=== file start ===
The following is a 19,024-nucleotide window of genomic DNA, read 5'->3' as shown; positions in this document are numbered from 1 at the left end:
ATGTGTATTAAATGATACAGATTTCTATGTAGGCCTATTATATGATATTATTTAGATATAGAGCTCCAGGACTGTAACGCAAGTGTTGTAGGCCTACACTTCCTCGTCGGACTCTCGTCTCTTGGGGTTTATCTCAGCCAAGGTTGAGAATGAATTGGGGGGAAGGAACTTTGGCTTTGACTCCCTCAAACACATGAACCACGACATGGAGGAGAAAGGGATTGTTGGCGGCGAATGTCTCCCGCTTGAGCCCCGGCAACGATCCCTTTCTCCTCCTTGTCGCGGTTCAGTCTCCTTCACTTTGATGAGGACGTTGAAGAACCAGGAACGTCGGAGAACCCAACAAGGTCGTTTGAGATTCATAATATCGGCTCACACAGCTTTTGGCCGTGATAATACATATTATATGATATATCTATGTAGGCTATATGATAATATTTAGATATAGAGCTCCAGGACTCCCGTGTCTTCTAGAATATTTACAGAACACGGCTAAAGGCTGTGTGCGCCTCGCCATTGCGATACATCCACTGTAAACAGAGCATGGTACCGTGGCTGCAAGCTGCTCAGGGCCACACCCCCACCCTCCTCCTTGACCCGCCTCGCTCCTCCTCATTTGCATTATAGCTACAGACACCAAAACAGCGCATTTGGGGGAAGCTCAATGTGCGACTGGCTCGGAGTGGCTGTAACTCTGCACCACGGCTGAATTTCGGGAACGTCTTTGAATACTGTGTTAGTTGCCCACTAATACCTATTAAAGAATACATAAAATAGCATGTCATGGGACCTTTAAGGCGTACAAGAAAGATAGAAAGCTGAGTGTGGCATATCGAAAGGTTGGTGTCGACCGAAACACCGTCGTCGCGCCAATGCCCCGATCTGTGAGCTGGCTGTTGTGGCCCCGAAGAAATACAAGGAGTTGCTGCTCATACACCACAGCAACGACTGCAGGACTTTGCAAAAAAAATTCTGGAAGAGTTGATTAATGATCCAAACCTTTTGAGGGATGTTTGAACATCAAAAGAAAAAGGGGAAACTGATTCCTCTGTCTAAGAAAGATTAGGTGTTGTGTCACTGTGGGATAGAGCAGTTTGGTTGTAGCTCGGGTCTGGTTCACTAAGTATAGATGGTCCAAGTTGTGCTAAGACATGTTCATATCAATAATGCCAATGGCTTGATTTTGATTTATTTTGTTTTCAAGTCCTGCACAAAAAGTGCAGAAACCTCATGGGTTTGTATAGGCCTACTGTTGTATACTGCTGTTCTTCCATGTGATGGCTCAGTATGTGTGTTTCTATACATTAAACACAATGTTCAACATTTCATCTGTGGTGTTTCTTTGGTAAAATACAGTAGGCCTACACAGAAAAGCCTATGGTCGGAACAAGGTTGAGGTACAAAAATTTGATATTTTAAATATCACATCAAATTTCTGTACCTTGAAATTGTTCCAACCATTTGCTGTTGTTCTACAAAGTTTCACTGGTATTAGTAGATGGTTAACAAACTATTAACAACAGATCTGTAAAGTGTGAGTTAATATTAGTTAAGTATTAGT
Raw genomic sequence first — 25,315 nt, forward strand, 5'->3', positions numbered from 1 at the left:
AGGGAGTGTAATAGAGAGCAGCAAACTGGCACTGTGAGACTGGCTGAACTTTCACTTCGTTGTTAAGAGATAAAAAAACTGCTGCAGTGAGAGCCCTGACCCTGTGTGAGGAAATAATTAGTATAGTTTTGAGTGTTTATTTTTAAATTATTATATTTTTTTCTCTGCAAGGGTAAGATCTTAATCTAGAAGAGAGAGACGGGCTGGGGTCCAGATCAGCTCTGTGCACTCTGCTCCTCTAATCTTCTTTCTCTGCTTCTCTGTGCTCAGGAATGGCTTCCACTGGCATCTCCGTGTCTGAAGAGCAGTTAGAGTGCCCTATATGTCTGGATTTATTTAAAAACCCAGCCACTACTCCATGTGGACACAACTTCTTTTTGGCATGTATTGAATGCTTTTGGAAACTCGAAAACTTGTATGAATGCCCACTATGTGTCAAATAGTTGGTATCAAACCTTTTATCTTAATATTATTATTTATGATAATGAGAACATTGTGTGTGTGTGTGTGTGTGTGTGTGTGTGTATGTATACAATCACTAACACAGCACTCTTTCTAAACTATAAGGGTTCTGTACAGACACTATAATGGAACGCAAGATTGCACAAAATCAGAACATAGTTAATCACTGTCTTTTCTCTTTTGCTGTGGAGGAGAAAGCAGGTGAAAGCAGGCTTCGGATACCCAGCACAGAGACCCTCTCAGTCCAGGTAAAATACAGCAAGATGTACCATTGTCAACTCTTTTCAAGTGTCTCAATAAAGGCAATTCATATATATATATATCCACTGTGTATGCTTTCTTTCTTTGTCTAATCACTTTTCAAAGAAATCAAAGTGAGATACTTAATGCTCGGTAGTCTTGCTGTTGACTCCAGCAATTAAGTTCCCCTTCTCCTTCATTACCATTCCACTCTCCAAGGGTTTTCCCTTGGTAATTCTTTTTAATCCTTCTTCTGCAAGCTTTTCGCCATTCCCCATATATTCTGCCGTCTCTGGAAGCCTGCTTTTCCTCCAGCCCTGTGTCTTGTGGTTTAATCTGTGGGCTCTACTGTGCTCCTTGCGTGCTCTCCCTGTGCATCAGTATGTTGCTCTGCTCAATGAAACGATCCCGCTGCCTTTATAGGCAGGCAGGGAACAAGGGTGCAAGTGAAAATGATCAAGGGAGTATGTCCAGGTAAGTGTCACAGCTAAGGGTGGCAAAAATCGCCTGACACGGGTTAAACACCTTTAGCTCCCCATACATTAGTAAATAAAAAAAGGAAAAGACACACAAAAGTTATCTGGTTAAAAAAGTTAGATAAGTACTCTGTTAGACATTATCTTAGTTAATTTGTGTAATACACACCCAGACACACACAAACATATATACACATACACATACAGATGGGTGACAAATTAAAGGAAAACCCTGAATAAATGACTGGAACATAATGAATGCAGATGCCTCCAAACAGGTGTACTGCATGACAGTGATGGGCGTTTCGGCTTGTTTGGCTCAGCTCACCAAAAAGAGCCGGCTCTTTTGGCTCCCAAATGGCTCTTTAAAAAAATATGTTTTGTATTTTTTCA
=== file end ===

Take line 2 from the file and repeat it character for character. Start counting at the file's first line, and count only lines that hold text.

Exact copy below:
ATGTGTATTAAATGATACAGATTTCTATGTAGGCCTATTATATGATATTATTTAGATATAGAGCTCCAGGACTGTAACGCAAGTGTTGTAGGCCTACACTTCCTCGTCGGACTCTCGTCTCTTGGGGTTTATCTCAGCCAAGGTTGAGAATGAATTGGGGGGAAGGAACTTTGGCTTTGACTCCCTCAAACACATGAACCACGACATGGAGGAGAAAGGGATTGTTGGCGGCGAATGTCTCCCGCTTGAGCCCCGGCAACGATCCCTTTCTCCTCCTTGTCGCGGTTCAGTCTCCTTCACTTTGATGAGGACGTTGAAGAACCAGGAACGTCGGAGAACCCAACAAGGTCGTTTGAGATTCATAATATCGGCTCACACAGCTTTTGGCCGTGATAATACATATTATATGATATATCTATGTAGGCTATATGATAATATTTAGATATAGAGCTCCAGGACTCCCGTGTCTTCTAGAATATTTACAGAACACGGCTAAAGGCTGTGTGCGCCTCGCCATTGCGATACATCCACTGTAAACAGAGCATGGTACCGTGGCTGCAAGCTGCTCAGGGCCACACCCCCACCCTCCTCCTTGACCCGCCTCGCTCCTCCTCATTTGCATTATAGCTACAGACACCAAAACAGCGCATTTGGGGGAAGCTCAATGTGCGACTGGCTCGGAGTGGCTGTAACTCTGCACCACGGCTGAATTTCGGGAACGTCTTTGAATACTGTGTTAGTTGCCCACTAATACCTATTAAAGAATACATAAAATAGCATGTCATGGGACCTTTAAGGCGTACAAGAAAGATAGAAAGCTGAGTGTGGCATATCGAAAGGTTGGTGTCGACCGAAACACCGTCGTCGCGCCAATGCCCCGATCTGTGAGCTGGCTGTTGTGGCCCCGAAGAAATACAAGGAGTTGCTGCTCATACACCACAGCAACGACTGCAGGACTTTGCAAAAAAAATTCTGGAAGAGTTGATTAATGATCCAAACCTTTTGAGGGATGTTTGAACATCAAAAGAAAAAGGGGAAACTGATTCCTCTGTCTAAGAAAGATTAGGTGTTGTGTCACTGTGGGATAGAGCAGTTTGGTTGTAGCTCGGGTCTGGTTCACTAAGTATAGATGGTCCAAGTTGTGCTAAGACATGTTCATATCAATAATGCCAATGGCTTGATTTTGATTTATTTTGTTTTCAAGTCCTGCACAAAAAGTGCAGAAACCTCATGGGTTTGTATAGGCCTACTGTTGTATACTGCTGTTCTTCCATGTGATGGCTCAGTATGTGTGTTTCTATACATTAAACACAATGTTCAACATTTCATCTGTGGTGTTTCTTTGGTAAAATACAGTAGGCCTACACAGAAAAGCCTATGGTCGGAACAAGGTTGAGGTACAAAAATTTGATATTTTAAATATCACATCAAATTTCTGTACCTTGAAATTGTTCCAACCATTTGCTGTTGTTCTACAAAGTTTCACTGGTATTAGTAGATGGTTAACAAACTATTAACAACAGATCTGTAAAGTGTGAGTTAATATTAGTTAAGTATTAGT